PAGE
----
Presented by William Mauro
In a holiday-shortened week of trading, stocks posted healthy gains despite more tough talk on monetary policy from Fed officials.
The Dow Jones Industrial Average rose 2.66%, while the Standard & Poor’s 500 gained 3.65%. The Nasdaq Composite index picked up 4.14% for the week. The MSCI EAFE index, which tracks developed overseas stock markets, lost 1.26%. 1,2,3
Stocks fell coming off the Labor Day weekend, dragged down by news that Russia was cutting off natural gas supplies to its European customers. Stocks also were under pressure due to a surprisingly strong report on business conditions, which heightened fears of continued Fed hawkishness.
Sentiment quickly improved as bond yields turned lower and oil prices fell. Investors reacted positively to comments by Fed Vice Chair Lael Brainard, who reiterated the Fed’s commitment to quashing inflation while acknowledging the risks of going too far. Stocks added to their gains on Thursday as the market digested another speech from Fed Chair Powell and a 0.75% hike by the European Central Bank. The markets surged on Friday amid little news, ending a positive week on an upbeat note.
No Inflation Walk Back
In his first public comments since his speech at Jackson Hole that sent markets into a tailspin, Fed Chair Powell did not seek to soften the edges of the Fed’s commitment to fighting inflation. In an interview on Thursday, Powell reaffirmed the need for sustained and robust actions to bring down inflation. He emphasized that it was critical that “the longer inflation remains well above target, the greater the risk the public does begin to see higher inflation as the norm, and that has the capacity to really raise the costs of getting inflation down.”4
With the Federal Open Market Committee (FOMC) set to meet on September 20-21, these comments may indicate that market expectations of a rate hike of 0.75% this month align with the Fed’s plans.
This Week: Key Economic Data
Tuesday: Consumer Price Index (CPI).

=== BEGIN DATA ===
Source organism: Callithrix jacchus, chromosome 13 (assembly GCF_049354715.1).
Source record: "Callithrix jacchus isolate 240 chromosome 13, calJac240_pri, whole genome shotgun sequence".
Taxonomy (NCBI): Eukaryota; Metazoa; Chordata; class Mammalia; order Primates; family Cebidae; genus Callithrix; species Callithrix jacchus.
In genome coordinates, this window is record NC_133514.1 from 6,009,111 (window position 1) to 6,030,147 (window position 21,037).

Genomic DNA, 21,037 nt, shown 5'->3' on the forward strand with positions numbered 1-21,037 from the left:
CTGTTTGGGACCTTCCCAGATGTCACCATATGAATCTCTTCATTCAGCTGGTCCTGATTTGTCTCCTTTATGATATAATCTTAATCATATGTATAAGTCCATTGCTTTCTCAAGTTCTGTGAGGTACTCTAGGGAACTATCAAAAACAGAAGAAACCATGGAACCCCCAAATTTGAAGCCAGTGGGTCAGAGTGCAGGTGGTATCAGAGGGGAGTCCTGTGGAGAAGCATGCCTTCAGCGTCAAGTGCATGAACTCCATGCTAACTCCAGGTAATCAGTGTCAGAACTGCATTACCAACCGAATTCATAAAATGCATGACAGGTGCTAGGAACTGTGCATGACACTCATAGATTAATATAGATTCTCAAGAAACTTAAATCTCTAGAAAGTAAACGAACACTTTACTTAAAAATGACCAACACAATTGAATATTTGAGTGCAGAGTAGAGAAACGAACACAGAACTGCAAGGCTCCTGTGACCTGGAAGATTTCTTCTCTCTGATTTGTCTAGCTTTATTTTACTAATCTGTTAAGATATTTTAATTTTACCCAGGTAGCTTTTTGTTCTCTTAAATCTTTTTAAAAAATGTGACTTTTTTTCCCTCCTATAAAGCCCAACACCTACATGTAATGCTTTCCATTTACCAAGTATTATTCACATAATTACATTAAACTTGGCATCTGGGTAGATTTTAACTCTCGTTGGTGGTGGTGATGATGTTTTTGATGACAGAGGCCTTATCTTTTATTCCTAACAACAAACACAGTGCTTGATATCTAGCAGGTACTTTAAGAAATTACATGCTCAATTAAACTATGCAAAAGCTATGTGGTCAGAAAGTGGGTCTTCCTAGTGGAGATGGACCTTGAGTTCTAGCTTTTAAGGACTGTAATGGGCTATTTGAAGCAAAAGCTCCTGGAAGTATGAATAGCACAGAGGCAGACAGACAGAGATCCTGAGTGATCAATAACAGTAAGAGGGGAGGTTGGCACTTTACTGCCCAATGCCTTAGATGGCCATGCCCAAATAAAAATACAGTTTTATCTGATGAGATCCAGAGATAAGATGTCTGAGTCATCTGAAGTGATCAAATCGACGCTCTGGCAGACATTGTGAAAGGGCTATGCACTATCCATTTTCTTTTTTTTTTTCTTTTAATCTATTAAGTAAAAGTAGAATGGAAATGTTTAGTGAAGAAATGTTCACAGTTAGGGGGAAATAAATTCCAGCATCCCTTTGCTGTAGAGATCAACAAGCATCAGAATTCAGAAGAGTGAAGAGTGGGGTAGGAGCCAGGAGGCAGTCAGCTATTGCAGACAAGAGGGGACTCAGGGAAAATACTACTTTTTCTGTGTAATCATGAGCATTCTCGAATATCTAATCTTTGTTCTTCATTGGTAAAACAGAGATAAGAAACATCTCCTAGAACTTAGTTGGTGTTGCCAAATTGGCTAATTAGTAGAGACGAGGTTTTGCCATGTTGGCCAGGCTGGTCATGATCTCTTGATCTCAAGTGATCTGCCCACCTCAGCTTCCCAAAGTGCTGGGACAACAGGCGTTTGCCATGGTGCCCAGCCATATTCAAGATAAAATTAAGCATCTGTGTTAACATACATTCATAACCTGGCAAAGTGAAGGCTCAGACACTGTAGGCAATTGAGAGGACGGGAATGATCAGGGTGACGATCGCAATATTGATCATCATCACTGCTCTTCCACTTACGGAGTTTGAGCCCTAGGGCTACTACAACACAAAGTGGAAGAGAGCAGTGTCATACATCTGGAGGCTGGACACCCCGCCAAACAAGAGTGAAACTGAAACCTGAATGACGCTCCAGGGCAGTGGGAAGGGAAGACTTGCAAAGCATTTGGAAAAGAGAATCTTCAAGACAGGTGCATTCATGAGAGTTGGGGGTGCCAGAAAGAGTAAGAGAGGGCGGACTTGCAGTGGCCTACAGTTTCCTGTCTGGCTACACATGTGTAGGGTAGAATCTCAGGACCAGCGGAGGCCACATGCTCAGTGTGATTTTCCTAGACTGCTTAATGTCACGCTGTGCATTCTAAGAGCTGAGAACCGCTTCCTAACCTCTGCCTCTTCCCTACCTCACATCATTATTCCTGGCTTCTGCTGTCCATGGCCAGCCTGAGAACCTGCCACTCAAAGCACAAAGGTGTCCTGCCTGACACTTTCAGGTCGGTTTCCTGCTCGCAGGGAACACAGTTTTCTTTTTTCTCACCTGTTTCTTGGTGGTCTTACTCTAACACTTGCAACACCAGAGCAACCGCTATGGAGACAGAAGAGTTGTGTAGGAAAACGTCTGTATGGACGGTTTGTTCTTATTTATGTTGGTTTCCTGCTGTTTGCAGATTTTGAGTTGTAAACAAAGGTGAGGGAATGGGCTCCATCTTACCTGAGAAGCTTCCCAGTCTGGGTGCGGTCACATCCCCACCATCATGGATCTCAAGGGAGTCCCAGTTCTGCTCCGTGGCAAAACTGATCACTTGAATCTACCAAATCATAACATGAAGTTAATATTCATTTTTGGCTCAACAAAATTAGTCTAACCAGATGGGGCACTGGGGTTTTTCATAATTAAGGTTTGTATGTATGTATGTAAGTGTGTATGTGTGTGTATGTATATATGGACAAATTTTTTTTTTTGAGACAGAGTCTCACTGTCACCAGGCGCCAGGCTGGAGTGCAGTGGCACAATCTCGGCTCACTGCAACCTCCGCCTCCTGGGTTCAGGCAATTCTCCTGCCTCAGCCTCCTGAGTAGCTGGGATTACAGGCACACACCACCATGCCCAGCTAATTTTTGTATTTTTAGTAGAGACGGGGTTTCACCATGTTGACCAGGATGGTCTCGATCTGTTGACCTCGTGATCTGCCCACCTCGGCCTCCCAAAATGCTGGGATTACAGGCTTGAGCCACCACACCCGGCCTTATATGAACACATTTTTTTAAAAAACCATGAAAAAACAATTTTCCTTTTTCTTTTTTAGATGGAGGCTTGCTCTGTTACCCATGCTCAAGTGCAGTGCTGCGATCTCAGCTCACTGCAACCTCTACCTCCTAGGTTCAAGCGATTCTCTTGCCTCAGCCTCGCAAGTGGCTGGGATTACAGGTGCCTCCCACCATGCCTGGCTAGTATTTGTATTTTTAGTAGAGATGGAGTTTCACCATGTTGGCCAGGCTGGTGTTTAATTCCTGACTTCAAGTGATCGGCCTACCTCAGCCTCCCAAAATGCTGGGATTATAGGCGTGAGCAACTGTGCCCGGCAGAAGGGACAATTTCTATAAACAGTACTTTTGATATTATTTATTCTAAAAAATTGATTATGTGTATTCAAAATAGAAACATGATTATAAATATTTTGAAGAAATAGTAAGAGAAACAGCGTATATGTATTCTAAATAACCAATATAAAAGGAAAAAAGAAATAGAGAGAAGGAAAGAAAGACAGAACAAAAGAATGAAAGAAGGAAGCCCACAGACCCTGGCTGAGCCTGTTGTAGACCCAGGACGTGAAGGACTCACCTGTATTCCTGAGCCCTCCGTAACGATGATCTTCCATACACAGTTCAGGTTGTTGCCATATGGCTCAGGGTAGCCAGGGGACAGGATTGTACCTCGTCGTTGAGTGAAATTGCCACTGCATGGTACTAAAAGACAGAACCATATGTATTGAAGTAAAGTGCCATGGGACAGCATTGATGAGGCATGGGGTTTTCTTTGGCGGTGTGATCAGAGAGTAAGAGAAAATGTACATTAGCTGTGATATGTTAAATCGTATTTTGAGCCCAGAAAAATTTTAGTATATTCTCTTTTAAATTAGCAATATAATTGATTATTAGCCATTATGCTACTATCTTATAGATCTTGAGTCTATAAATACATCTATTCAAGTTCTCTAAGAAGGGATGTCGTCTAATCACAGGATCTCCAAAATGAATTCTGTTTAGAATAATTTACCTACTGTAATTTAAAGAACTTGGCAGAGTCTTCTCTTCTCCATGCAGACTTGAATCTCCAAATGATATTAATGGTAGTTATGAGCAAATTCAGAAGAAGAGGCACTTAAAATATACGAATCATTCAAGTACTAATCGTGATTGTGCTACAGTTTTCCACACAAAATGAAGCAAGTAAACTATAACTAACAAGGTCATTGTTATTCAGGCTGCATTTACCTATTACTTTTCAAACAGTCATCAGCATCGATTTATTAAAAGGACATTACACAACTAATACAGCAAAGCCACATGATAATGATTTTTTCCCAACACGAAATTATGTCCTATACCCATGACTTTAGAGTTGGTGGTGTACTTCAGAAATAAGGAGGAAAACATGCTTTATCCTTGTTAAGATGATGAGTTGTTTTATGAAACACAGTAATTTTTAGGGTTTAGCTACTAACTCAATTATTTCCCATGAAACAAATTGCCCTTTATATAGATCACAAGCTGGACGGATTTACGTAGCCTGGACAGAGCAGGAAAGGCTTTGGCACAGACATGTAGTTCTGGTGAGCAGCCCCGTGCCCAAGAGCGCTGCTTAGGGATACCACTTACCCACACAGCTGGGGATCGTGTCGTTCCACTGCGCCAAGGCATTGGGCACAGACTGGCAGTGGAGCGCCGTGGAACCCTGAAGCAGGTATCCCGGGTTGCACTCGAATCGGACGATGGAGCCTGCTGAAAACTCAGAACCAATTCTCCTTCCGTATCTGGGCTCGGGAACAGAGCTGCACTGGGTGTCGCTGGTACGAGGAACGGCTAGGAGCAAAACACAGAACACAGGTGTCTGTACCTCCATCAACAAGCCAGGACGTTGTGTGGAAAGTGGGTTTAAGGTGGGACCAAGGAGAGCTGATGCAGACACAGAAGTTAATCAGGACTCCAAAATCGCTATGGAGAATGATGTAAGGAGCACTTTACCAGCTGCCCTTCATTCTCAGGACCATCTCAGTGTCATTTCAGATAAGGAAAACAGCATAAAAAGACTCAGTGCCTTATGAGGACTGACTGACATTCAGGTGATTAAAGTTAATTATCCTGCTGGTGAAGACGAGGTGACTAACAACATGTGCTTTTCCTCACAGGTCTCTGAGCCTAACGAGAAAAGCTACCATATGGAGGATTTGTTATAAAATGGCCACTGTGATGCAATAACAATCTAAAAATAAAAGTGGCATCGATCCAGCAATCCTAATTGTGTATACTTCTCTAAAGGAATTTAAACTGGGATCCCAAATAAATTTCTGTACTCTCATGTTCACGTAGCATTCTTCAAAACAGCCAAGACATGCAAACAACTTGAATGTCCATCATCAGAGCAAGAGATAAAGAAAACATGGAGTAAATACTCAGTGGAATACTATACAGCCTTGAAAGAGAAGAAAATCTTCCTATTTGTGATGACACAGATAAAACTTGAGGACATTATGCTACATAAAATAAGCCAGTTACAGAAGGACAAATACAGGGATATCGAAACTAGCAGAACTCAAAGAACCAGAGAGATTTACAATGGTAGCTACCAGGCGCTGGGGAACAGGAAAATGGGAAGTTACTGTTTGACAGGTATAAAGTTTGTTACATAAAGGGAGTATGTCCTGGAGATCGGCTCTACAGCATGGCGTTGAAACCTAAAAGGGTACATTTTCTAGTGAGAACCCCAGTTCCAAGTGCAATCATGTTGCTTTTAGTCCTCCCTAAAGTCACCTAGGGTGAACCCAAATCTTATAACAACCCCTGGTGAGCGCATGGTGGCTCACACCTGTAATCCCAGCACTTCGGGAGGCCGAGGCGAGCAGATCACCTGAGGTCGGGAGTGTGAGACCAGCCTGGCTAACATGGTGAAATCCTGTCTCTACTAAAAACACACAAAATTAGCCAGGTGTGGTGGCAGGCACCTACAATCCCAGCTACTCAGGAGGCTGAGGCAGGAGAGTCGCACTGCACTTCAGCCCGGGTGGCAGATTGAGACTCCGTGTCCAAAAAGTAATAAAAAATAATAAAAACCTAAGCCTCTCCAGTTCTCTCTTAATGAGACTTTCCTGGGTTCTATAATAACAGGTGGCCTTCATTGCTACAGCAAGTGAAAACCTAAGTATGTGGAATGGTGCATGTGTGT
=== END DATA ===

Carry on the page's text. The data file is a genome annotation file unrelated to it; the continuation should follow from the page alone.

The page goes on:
Wednesday: Producer Price Index (PPI).
Thursday: Retail Sales. Industrial Production. Jobless Claims.
Friday: Consumer Sentiment.
Source: Econoday, September 9, 2022
This Week: Companies Reporting Earnings
Monday: Oracle Corporation (ORCL).
Source: Zacks, September 9, 2022
“Music’s for grooving man, and music’s not for puttin’ yourself through bad changes, y’know?”
– Janis Joplin
How Tax Transcripts Can Help You File an Accurate Tax Return
The IRS has a few resources to help you file an error-free return. They suggest making an online account to see estimated tax payments, prior year adjusted gross income, and more.
They also offer the option to request a tax transcript online. There are five types of tax transcripts, each used for different purposes, so make sure to see which one best fits your needs. A Tax Return Transcript, for example, shows most line items from your original Form 1040. You can request a tax transcript online, by mail, or by phone.
Tip adapted from IRS.gov5
Meet The World’s Easiest Brussels Sprout Salad
Eating healthy can be delicious with recipes like this shaved Brussels sprout salad! You only need a few ingredients to bring it all together.
To make this salad, all you have to do is thinly slice the Brussels sprouts with a mandoline (or a knife if you don’t have one), then place them in a bowl with the olive oil, lemon juice, pine nuts, cheese, chives, and a sprinkle of salt and pepper to taste. Toss everything together, then drizzle with more olive oil to serve.
Tip adapted from Love and Lemons6
Gerald Ford was our 38th President, but he was actually the 37th man to take the job. Why was that?
Last week’s riddle: A sudden noise startles a gopher, an owl, and a skunk at the edge of a forest. The owl flies off and the gopher retreats into his burrow, but the skunk runs for the trees. How far can that skunk run into the forest? Riddle answer: Halfway; after it gets halfway into the forest, it is running out of the forest.
Hintersee Lake, Berchtesgaden, Bavaria, Germany
Footnotes and Sources
2. The Wall Street Journal, September 9, 2022
3. The Wall Street Journal, September 9, 2022
4. The Wall Street Journal, September 8, 2022
5. IRS.gov, March 24, 2022
6. Love and Lemons, May 26, 2022
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